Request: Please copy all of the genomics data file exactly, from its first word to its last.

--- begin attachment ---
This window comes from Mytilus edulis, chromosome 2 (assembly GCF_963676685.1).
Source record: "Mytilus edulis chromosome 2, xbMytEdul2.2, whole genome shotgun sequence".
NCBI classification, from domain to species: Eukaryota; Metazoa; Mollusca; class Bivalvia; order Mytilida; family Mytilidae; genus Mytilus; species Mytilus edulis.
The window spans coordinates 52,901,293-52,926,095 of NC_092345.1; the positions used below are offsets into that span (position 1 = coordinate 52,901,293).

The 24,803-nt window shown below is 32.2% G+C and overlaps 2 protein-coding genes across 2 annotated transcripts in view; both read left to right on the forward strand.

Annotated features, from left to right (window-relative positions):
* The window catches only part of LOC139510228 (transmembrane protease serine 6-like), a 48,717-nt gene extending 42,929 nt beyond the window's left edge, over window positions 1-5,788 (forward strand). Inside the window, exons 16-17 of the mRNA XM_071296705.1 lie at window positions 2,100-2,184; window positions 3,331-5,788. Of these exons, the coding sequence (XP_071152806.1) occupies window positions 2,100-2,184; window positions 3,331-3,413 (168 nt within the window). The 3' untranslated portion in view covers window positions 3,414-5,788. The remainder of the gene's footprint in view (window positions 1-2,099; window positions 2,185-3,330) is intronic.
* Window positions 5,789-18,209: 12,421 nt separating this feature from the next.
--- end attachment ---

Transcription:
This window comes from Mytilus edulis, chromosome 2 (assembly GCF_963676685.1).
Source record: "Mytilus edulis chromosome 2, xbMytEdul2.2, whole genome shotgun sequence".
NCBI classification, from domain to species: Eukaryota; Metazoa; Mollusca; class Bivalvia; order Mytilida; family Mytilidae; genus Mytilus; species Mytilus edulis.
The window spans coordinates 52,901,293-52,926,095 of NC_092345.1; the positions used below are offsets into that span (position 1 = coordinate 52,901,293).

The 24,803-nt window shown below is 32.2% G+C and overlaps 2 protein-coding genes across 2 annotated transcripts in view; both read left to right on the forward strand.

Annotated features, from left to right (window-relative positions):
* The window catches only part of LOC139510228 (transmembrane protease serine 6-like), a 48,717-nt gene extending 42,929 nt beyond the window's left edge, over window positions 1-5,788 (forward strand). Inside the window, exons 16-17 of the mRNA XM_071296705.1 lie at window positions 2,100-2,184; window positions 3,331-5,788. Of these exons, the coding sequence (XP_071152806.1) occupies window positions 2,100-2,184; window positions 3,331-3,413 (168 nt within the window). The 3' untranslated portion in view covers window positions 3,414-5,788. The remainder of the gene's footprint in view (window positions 1-2,099; window positions 2,185-3,330) is intronic.
* Window positions 5,789-18,209: 12,421 nt separating this feature from the next.